Why Parts of Speech Matter

There are eight parts of speech, and it pays to learn them. If you want to become a better writer, you need to know something about the building blocks of language.

Our approach to parts of speech is fairly straight forward. The primary goal is to help you identify each part of speech in the context of a sentence. That’s why we’ve tried to keep this section as streamlined as possible. Most of the instruction in usage and specific grammatical problems has been set aside for later.

If, after you work through this section, you can spot an adverb or a preposition, then that’s cause for celebration. Any other grammatical rules your pick up along the way are just a nice bonus.



The word noun comes from Latin nomen, which means name. At a basic level, a noun names a person, place, or thing:

New York

Often you can put an article (the or a) before the noun, a verb afterwards, and before you know it you have a sentence:

The phone rang.

As with all parts of speech, a word’s function in the sentence is dependent on context, on how it interacts with the words around it. With every new part of speech that you learn, the previous ones will come into focus more clearly.

Common and Proper Nouns

There are two types of nouns. Proper nouns refer to specific persons, places, or things, and they begin with a capital letter. The others are called common nouns, and the only time they are capitalized is if they are an important title or if they occur at the beginning of a sentence:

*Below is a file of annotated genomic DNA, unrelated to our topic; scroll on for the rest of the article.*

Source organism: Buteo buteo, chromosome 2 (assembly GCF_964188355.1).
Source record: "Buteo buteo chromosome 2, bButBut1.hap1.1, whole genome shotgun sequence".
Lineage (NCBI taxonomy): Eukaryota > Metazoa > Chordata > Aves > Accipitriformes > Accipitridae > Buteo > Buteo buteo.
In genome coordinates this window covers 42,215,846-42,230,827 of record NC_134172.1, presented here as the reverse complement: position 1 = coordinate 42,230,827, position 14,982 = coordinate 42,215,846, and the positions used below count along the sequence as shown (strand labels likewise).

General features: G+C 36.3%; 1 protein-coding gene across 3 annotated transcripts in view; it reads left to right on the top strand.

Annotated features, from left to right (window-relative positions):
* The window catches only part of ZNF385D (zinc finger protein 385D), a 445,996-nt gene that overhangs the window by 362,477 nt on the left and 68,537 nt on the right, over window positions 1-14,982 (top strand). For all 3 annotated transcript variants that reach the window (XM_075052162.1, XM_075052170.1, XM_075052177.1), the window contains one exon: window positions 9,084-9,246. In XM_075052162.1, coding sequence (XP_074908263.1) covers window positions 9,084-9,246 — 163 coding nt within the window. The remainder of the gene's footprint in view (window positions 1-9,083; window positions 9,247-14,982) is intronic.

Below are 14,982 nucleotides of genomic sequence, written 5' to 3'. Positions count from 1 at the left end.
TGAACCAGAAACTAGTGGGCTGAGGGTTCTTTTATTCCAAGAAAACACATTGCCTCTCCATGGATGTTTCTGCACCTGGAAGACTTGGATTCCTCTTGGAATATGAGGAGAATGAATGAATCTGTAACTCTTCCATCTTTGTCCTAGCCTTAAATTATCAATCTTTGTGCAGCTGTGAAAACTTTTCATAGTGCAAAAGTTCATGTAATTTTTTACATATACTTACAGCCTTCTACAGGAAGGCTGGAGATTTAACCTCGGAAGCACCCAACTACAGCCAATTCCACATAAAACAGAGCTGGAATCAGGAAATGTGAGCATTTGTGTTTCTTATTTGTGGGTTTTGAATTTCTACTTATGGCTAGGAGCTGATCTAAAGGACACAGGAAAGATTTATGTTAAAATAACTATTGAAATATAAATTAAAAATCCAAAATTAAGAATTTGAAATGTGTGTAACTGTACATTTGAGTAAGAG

Common Nouns Proper Nouns
boy John
Pope Pope Francis
planet Mars
brand Lego
President Nixon
state Florida
race Daytona 500

Abstract and Concrete Nouns

As mentioned, all nouns are either common or proper nouns. However, we can use two other terms to categorize nouns. Nouns can also be classified as concrete or abstract. A concrete noun is something you can easily experience using your senses. You can see your friend, you can stand on a hill, and you can hear an airplane.

Yet a noun doesn’t have to be just a person, place, or thing. It can also be something that resembles a quality, an idea, or an action. These nouns are more abstract in nature. Here are some examples:

Quality, Concept, Idea Action
difference celebration
juiciness counting
majority competition
absence bungee jumping
religion sewing
freedom water polo
happiness birth

The most confusing here are the action words. Aren’t they supposed to be verbs? The answer is that not every action is automatically a verb. For example, any word that looks like a verb and ends in –ing is a present participle, and present participles are not verbs (they’re called verbals). In fact, sometimes a verbal (e.g., sewing) can be a noun. It all depends on how the word is used in the sentence.

In the next section we will review some of the main uses of nouns. Context will tell you a lot about whether a word is a noun.

The Uses of Nouns

At the core of every sentence is a subject that normally contains at least a noun or pronoun (the pronoun standing in for the noun). This subject does the action of the main verb:

Colleen called.